We all have an unsuspected reserve of strength inside that emerges when life puts us to the test.
— Isabel Allende
A story is told about three military recruiters who went to address a group of high school seniors. Each recruiter represented a branch of the military and each was given 15 minutes to speak.
The Army and Navy recruiters got carried away, so when it came time for the Marine to speak, he had just two minutes. He walked up and stood utterly silent for 60 seconds, half of his time. Then he said, “I doubt whether there are two or three of you in this room who would even stand a chance in the Marine Corps. But I want to see those two or three immediately in the dining hall when we are dismissed.”
He turned smartly and sat down.
When he arrived in the dining hall, there was a crowd of students interested in the Marines. The recruiter knew that commitment cannot take place without recognizing the potential for difficulty.
As a leader, you are familiar with difficulty. It comes with the territory. Not everything about being in a position of leadership is as glamorous as it is sometimes perceived. There’s a big gap between the perceptions and the reality. And sometimes the gap is wide.
But despite the fact that difficulties are common among leaders, they don’t have to be fatal, permanent, or avoided. You can succeed — even thrive — in the face of them. Here are three things you need to know about facing your difficulties in leadership.
The hard things today prepare you for greater successes tomorrow
Your life in leadership will often be met with difficulties. Nothing worth achieving or accom-plishment worth attaining is ever going to come without challenges along the way. That being said, your attitude toward your difficulty today is what will keep you where you are or move you forward.
Earl Nightingale said it this way, “When we set an important goal for ourselves, we present to our minds a problem to be solved, a challenge to be successfully fulfilled.”
And this is the essence of the challenges you face today. The greater the accomplishment you want to have tomorrow will have to be met with a greater determination today to achieve it. Once you do, you will create a momentum that will carry you to greater success.
The hard things bring you new lessons to learn
With each set of difficulties that you encounter come new opportunities to grow and learn as a leader. The hard things you are dealing with today may not be the ones you dealt with a year ago. And they will look different a year from now. With each new season in your leadership, you are equipped with new and better ways to handle them.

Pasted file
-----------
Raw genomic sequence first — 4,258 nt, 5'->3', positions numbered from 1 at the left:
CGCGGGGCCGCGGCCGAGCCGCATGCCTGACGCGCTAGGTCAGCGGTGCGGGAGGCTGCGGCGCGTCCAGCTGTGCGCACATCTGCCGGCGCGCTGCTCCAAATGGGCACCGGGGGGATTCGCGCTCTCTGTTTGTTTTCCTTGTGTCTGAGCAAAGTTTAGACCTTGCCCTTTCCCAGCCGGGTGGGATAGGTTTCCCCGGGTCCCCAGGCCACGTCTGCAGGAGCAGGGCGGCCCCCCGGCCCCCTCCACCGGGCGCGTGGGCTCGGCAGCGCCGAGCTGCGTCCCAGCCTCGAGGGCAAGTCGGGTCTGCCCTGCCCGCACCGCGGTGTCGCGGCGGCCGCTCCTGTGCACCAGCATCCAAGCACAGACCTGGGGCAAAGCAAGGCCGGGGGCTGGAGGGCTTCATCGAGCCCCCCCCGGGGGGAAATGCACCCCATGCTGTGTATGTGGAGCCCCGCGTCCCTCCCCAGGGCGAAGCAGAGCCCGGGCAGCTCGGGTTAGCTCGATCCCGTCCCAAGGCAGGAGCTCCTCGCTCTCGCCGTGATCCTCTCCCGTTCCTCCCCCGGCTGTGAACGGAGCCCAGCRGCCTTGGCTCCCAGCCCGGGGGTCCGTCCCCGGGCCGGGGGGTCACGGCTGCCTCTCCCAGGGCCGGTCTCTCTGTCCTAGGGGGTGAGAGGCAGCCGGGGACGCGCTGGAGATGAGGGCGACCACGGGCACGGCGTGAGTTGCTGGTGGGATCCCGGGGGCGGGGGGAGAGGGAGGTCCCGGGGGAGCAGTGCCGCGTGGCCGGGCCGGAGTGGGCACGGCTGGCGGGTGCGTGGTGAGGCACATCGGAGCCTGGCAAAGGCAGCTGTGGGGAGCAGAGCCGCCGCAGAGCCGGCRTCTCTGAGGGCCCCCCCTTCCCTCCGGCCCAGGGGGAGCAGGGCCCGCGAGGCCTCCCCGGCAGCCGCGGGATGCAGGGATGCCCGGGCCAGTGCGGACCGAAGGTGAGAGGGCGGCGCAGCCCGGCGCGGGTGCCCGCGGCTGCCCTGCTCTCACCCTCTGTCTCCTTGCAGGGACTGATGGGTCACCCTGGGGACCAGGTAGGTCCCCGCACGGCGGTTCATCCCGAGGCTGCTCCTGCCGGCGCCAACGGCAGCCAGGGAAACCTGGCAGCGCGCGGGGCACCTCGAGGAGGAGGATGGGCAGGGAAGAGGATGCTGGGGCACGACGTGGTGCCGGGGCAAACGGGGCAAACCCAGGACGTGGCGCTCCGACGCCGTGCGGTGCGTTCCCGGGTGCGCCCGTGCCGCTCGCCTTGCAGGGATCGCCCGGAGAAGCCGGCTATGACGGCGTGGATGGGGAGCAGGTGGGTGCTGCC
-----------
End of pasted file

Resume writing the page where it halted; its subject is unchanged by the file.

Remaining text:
It was Thomas Edison who said, “I have not failed. I’ve just found 10,000 ways that won’t work.” And this highlights the value of difficulties or obstacles. They are great teachers. The question is what are we learning from them and are we properly applying those lessons?
The hard things take your leadership to new levels
Your growth as a leader is important and at times it comes with some friction. It’s just part of the process. As a leader, you’re not going to be exempt from facing the hard things. But when you embrace them for what they are — opportunities to learn and grow — you will then discover that they aren’t hindering you, they are now empowering you. And this is when the tide begins to turn in your favor.
Rumi framed it this way, “Seek the wisdom that will untie your knot. Seek the path that de-mands your whole being.” And herein lies the challenge. In order to untie your knot, you must seek the right path. What are we prone to do? Our human nature wants the path of least resistance. But it’s when we embrace the hard things that we grow as a person and as a leader.
Embracing the hard things that come your way is not always easy. I get it. But let me encourage you to rise to the challenge and embrace them with a renewed determination and attitude. You will be a better leader for it.